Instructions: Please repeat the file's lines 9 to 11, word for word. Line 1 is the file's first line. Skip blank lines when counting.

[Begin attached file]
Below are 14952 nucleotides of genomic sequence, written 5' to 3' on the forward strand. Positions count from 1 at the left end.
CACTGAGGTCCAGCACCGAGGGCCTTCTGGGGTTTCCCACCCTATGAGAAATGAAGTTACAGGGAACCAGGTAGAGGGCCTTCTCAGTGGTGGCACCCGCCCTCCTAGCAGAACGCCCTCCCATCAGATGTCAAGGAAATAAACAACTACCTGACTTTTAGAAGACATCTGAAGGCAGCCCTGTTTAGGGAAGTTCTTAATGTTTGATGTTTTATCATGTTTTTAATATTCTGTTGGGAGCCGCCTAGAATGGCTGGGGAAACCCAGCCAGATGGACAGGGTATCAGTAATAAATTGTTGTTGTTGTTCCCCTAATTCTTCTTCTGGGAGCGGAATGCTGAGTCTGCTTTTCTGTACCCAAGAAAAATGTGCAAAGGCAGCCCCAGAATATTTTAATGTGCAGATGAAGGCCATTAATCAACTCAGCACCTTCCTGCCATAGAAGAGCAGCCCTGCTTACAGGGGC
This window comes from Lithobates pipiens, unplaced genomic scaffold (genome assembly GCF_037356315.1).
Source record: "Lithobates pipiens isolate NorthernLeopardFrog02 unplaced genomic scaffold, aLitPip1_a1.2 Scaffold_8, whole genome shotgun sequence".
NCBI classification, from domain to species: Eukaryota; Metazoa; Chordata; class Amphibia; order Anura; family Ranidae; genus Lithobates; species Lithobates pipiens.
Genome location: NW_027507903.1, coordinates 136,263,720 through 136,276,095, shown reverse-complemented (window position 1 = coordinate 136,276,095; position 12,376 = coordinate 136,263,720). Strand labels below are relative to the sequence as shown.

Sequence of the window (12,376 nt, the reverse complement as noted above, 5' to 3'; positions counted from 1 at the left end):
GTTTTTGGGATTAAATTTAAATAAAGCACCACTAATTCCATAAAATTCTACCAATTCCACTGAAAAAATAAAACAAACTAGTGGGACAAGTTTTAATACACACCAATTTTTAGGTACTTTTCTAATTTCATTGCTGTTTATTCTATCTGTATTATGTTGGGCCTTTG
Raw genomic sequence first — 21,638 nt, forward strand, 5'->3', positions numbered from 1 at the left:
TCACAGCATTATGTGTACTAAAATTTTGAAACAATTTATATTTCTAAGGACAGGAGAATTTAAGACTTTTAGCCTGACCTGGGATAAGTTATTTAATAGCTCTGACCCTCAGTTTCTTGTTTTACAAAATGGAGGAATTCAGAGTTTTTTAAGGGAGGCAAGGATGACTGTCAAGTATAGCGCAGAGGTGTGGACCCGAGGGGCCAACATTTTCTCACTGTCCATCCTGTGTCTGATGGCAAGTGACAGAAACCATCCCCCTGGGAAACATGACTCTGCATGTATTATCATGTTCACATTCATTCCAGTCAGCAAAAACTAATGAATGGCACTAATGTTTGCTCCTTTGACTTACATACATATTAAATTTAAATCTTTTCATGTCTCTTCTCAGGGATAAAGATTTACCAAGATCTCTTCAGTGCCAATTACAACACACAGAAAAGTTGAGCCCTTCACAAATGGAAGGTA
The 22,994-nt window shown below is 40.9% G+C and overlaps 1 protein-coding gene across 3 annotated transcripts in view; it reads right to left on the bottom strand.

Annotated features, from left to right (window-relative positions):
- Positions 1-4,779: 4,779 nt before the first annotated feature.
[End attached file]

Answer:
Raw genomic sequence first — 21,638 nt, forward strand, 5'->3', positions numbered from 1 at the left:
TCACAGCATTATGTGTACTAAAATTTTGAAACAATTTATATTTCTAAGGACAGGAGAATTTAAGACTTTTAGCCTGACCTGGGATAAGTTATTTAATAGCTCTGACCCTCAGTTTCTTGTTTTACAAAATGGAGGAATTCAGAGTTTTTTAAGGGAGGCAAGGATGACTGTCAAGTATAGCGCAGAGGTGTGGACCCGAGGGGCCAACATTTTCTCACTGTCCATCCTGTGTCTGATGGCAAGTGACAGAAACCATCCCCCTGGGAAACATGACTCTGCATGTATTATCATGTTCACATTCATTCCAGTCAGCAAAAACTAATGAATGGCACTAATGTTTGCTCCTTTGACTTACATACATATTAAATTTAAATCTTTTCATGTCTCTTCTCAGGGATAAAGATTTACCAAGATCTCTTCAGTGCCAATTACAACACACAGAAAAGTTGAGCCCTTCACAAATGGAAGGTA
The 22,994-nt window shown below is 40.9% G+C and overlaps 1 protein-coding gene across 3 annotated transcripts in view; it reads right to left on the bottom strand.